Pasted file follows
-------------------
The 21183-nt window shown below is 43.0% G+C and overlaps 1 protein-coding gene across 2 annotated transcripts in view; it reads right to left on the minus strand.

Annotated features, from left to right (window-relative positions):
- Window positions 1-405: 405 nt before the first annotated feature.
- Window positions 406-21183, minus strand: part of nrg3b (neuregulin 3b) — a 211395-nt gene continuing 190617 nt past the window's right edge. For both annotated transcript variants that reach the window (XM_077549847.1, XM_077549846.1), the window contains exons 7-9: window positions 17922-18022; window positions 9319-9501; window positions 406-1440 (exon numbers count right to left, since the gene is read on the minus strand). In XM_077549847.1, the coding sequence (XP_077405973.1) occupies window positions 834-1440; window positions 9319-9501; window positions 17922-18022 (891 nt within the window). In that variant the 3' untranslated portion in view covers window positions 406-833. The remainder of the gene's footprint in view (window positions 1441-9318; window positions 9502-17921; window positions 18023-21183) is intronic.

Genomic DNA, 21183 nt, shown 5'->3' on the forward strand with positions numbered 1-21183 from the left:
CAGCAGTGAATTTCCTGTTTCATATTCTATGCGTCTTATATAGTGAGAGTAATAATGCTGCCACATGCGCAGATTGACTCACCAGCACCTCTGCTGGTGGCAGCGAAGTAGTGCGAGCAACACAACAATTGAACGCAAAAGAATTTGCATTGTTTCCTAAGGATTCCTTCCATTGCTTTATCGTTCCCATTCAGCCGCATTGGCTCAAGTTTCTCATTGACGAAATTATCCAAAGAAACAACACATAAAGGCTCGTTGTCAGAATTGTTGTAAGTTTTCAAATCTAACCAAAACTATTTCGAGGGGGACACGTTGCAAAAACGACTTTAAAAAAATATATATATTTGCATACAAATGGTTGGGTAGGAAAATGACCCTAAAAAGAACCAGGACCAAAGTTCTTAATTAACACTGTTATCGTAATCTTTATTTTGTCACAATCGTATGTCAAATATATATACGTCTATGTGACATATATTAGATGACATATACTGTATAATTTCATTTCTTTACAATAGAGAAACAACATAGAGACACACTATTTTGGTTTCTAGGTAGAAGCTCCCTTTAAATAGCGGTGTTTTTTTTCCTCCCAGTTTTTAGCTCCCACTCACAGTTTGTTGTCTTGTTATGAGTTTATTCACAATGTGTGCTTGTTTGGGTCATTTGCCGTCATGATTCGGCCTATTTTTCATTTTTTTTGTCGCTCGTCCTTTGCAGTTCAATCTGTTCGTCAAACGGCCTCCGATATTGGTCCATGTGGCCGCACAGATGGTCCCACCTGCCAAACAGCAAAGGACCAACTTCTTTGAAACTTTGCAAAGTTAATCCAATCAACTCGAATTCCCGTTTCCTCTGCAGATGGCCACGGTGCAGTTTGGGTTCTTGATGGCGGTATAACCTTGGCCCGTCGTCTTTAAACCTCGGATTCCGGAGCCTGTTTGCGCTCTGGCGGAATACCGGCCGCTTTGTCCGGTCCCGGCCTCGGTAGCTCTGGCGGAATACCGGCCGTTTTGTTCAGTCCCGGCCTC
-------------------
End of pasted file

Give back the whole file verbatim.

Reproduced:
The 21183-nt window shown below is 43.0% G+C and overlaps 1 protein-coding gene across 2 annotated transcripts in view; it reads right to left on the minus strand.

Annotated features, from left to right (window-relative positions):
- Window positions 1-405: 405 nt before the first annotated feature.
- Window positions 406-21183, minus strand: part of nrg3b (neuregulin 3b) — a 211395-nt gene continuing 190617 nt past the window's right edge. For both annotated transcript variants that reach the window (XM_077549847.1, XM_077549846.1), the window contains exons 7-9: window positions 17922-18022; window positions 9319-9501; window positions 406-1440 (exon numbers count right to left, since the gene is read on the minus strand). In XM_077549847.1, the coding sequence (XP_077405973.1) occupies window positions 834-1440; window positions 9319-9501; window positions 17922-18022 (891 nt within the window). In that variant the 3' untranslated portion in view covers window positions 406-833. The remainder of the gene's footprint in view (window positions 1441-9318; window positions 9502-17921; window positions 18023-21183) is intronic.

Genomic DNA, 21183 nt, shown 5'->3' on the forward strand with positions numbered 1-21183 from the left:
CAGCAGTGAATTTCCTGTTTCATATTCTATGCGTCTTATATAGTGAGAGTAATAATGCTGCCACATGCGCAGATTGACTCACCAGCACCTCTGCTGGTGGCAGCGAAGTAGTGCGAGCAACACAACAATTGAACGCAAAAGAATTTGCATTGTTTCCTAAGGATTCCTTCCATTGCTTTATCGTTCCCATTCAGCCGCATTGGCTCAAGTTTCTCATTGACGAAATTATCCAAAGAAACAACACATAAAGGCTCGTTGTCAGAATTGTTGTAAGTTTTCAAATCTAACCAAAACTATTTCGAGGGGGACACGTTGCAAAAACGACTTTAAAAAAATATATATATTTGCATACAAATGGTTGGGTAGGAAAATGACCCTAAAAAGAACCAGGACCAAAGTTCTTAATTAACACTGTTATCGTAATCTTTATTTTGTCACAATCGTATGTCAAATATATATACGTCTATGTGACATATATTAGATGACATATACTGTATAATTTCATTTCTTTACAATAGAGAAACAACATAGAGACACACTATTTTGGTTTCTAGGTAGAAGCTCCCTTTAAATAGCGGTGTTTTTTTTCCTCCCAGTTTTTAGCTCCCACTCACAGTTTGTTGTCTTGTTATGAGTTTATTCACAATGTGTGCTTGTTTGGGTCATTTGCCGTCATGATTCGGCCTATTTTTCATTTTTTTTGTCGCTCGTCCTTTGCAGTTCAATCTGTTCGTCAAACGGCCTCCGATATTGGTCCATGTGGCCGCACAGATGGTCCCACCTGCCAAACAGCAAAGGACCAACTTCTTTGAAACTTTGCAAAGTTAATCCAATCAACTCGAATTCCCGTTTCCTCTGCAGATGGCCACGGTGCAGTTTGGGTTCTTGATGGCGGTATAACCTTGGCCCGTCGTCTTTAAACCTCGGATTCCGGAGCCTGTTTGCGCTCTGGCGGAATACCGGCCGCTTTGTCCGGTCCCGGCCTCGGTAGCTCTGGCGGAATACCGGCCGTTTTGTTCAGTCCCGGCCTC